SHARMINI PERIES: All right. Give us a sense of how you made the tallies you have. How did you calculate the data and come to these conclusions?

MICHAEL OMER-MAN: Firstly, I asked the Israeli army spokesperson when the last rocket was fired, just to make sure that I didn’t under-report it. And as I suspected, there had been no rockets fired. And the Shin Bet, Israel’s internal security agency, publishes data once a month about every sort of security incident, or a terrorist incident, as they call it. And so I just went month by month, and did a tally of enemy rockets and mortars were fired from Gaza into Israel, and lined that up with details, casualty information, which is compiled by Israeli human rights groups. Someone who sends its workers to investigate every death, and [inaudible].

SHARMINI PERIES: All right. I’m going to cut here to a clip that we have of Major General Etian Dangot, former commander of the Israeli forces in the occupied Palestinian territory, and currently a senior government official and they’re talking about their strategy for Gaza.

ETIAN DANGOT: We are in a different event from a declaration about some kind of popular uprising. The new event means that we are witnessing an attempt to enter and infiltrate Israel under the cover of so-called human munitions. And the second thing, remember that the Hamas date is May 15. We shouldn’t wait until then. We must initiate. I don’t rule out in a situation of a perimeter an Israeli entry into Gaza. I don’t rule out death bombing and striking. Hamas is the enemy.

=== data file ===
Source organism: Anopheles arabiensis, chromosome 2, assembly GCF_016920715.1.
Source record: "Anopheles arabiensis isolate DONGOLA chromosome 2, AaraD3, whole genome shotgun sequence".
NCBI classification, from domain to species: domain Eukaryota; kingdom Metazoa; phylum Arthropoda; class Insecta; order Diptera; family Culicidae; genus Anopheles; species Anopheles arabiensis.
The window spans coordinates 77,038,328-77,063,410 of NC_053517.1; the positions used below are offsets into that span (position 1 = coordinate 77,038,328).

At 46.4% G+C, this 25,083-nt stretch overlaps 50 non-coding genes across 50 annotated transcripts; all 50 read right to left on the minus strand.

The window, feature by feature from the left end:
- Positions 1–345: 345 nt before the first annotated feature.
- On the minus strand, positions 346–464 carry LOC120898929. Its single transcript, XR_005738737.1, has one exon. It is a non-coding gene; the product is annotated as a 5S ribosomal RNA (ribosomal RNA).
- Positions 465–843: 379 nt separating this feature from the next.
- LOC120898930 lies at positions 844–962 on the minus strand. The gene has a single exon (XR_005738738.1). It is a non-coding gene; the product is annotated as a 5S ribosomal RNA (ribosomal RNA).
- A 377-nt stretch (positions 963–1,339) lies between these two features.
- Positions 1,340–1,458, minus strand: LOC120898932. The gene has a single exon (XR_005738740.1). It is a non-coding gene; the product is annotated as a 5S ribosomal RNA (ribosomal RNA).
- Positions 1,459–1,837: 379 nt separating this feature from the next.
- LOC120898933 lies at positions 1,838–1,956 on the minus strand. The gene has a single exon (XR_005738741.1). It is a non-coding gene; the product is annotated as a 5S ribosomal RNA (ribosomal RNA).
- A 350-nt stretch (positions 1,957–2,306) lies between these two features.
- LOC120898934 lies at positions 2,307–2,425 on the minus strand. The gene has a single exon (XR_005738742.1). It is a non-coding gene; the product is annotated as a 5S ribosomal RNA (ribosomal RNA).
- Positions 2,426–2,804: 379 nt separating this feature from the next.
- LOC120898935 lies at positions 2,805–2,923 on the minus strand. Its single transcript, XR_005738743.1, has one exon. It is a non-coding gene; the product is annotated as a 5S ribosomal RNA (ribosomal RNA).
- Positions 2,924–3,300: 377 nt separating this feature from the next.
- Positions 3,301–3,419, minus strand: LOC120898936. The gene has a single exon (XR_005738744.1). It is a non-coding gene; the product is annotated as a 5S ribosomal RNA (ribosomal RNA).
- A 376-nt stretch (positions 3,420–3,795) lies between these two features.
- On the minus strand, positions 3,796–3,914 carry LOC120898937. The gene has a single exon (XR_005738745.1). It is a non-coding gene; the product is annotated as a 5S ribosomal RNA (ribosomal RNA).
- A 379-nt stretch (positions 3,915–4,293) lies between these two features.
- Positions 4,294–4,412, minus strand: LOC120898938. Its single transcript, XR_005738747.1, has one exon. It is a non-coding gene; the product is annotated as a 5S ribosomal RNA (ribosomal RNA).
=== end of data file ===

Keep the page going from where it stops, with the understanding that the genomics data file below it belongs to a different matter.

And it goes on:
SHARMINI PERIES: All right, Michael, let’s start with you trying to explain the context in which Major General Etian Dangot is speaking here.

MICHAEL OMER-MAN: The Israeli Army put out a lot of information. There are a lot of statements by politicians, the political and military echelons of the decision-making structures in Israel basically saying that, you know, this, that we’re expecting mass groups of people just to storm over the border, and the Israeli population in southern Israel is at risk.

And it’s just, you know, they, they announced that they were going to be stationing 100 snipers on the Gaza border ahead of the first day of protests, in which at least 16 people were killed. And we heard, we heard quotes all the way up to the defense minister, like the one you just heard right now, basically this warning or declaring that there will be Palestinian casualties.

SHARMINI PERIES: All right. Now, on the other side of the border, last week a group of extreme right-wing Israeli activists have attempted to launch their own attack against Gaza by flying a burning kite into Gaza in order to cause a fire. Now, their plan actually backfired, literally, because the kite ended up starting a fire on the Israeli side instead, from what we saw. Now, did the Israeli military, how did they respond to this? I mean, obviously they didn’t assassinate these folks, which are trying some effort, making some efforts of their own to do what the Israeli military is doing.